(Ms Platt) It is possible because anything is, but similarly we are trying to monitor this through the outcomes for the money rather than the inputs for the money. To take a step back from this, when we are looking at new monies for new services, there is an important issue for us to try to get the planning systems of health and social care into synch so they are actually going together and so that they can look at the planning across health and social care together. Part of the problem we have sometime which does inhibit local authority spending money on what might be joint priorities is that their budget cycle starts before the Health Service budget setting and SAFF round starts. One of the things we are actively and consciously trying to do is to bring it into synch so that when we have joint objectives and joint outcomes we are facilitating the joint working and the investment we want to see.

  166. This is fascinating. How are you doing it? It is obviously something you know is a constant problem if you have been in local government at all and been involved with the National Health Service.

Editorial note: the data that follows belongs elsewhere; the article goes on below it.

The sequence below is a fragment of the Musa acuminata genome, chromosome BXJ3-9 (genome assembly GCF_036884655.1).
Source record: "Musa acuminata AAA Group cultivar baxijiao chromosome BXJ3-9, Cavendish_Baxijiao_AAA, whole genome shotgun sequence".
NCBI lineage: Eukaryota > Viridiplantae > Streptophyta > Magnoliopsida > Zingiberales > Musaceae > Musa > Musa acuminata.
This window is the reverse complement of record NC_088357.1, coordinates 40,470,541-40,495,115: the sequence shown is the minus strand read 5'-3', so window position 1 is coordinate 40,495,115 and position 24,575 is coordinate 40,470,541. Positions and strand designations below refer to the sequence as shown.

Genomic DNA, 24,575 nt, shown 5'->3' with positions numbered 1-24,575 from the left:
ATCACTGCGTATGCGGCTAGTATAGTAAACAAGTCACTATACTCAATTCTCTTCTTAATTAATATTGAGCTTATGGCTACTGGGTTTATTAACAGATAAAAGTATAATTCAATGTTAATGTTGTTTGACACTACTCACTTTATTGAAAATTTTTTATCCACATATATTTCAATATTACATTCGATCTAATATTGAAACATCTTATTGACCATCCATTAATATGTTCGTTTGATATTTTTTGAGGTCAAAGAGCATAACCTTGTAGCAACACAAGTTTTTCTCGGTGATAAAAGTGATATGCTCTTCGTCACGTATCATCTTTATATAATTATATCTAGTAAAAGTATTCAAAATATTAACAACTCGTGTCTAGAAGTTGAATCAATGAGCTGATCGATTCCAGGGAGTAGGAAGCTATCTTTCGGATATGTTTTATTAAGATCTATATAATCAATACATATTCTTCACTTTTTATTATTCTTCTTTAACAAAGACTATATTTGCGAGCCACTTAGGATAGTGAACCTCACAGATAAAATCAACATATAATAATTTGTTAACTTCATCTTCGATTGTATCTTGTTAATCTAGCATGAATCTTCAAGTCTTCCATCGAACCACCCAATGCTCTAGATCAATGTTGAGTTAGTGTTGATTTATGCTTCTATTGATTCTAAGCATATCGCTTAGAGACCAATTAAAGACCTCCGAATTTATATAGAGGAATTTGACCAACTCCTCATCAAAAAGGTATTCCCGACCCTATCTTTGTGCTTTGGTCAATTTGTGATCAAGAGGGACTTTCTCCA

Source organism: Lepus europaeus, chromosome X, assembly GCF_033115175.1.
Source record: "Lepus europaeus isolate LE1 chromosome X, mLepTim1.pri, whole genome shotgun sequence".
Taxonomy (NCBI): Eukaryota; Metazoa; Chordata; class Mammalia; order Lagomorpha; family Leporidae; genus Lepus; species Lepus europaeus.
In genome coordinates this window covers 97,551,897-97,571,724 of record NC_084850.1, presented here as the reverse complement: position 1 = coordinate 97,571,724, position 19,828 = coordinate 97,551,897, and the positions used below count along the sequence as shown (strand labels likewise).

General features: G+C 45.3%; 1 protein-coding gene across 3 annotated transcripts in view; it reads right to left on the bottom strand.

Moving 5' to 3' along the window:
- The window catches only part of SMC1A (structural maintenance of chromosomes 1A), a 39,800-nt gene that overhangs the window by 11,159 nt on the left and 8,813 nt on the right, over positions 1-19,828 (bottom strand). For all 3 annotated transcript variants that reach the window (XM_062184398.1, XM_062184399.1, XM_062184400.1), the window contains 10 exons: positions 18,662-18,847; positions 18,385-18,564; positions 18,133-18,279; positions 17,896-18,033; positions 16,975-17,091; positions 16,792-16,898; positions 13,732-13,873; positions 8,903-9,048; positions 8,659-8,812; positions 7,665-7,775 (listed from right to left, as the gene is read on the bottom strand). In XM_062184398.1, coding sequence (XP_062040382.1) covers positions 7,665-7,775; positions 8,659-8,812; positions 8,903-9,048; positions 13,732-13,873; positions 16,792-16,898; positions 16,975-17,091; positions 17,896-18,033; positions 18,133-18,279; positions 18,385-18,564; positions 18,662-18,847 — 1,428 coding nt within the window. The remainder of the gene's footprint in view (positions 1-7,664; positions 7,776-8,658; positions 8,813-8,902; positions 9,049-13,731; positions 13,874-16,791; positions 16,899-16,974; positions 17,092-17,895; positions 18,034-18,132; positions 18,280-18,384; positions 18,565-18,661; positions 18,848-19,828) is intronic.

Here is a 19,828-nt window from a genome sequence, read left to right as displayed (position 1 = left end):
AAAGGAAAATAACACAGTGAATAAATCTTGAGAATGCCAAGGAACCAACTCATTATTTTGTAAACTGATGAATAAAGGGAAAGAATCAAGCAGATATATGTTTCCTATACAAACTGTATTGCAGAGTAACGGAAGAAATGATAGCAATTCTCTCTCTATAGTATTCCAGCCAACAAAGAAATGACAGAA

(Ms Platt) The planning cycles.

  167. Getting budgets into synch and knowing that there is money there to do joint funding.
  (Ms Platt) Part of that equation is within the Department of Health's bailiwick to do. We can influence the timescale whereby we require the NHS to do its financial planning. The local government budget cycle has particular statutory dates in it, but we are actively looking at how we might do that to assist the joint developments which we want to see.

  168. How is it developing? How is the pattern developing, particularly of expenditure or intermediate care services? Can you give some indication?
  (Ms Platt) Yes, we are on target to meet the NHS Plan increases in intermediate care across health and social care and we can send you more detailed information about that if you would like us to.

  169. What types of service have been developed which were not there before? Tell us about innovation.
  (Ms Platt) A whole variety of services. Services in independent sector care, which is rehabilitative, community nursing services which are there to help people stay at home, a whole range of different sorts of schemes. We have particularly been looking at those residential based intermediate care schemes where intensive rehabilitation can take place.

  170. There has been some suggestion that there may be a bit of rebadging going on of existing services. Have you come across that at all?
  (Ms Platt) We have tried to stop that and establish a base line from which we can look at new service developments.

  171. So it has been happening a little bit or people have talked about it.
  (Ms Platt) People have talked about it, but we have scotched it where there has been a rumour.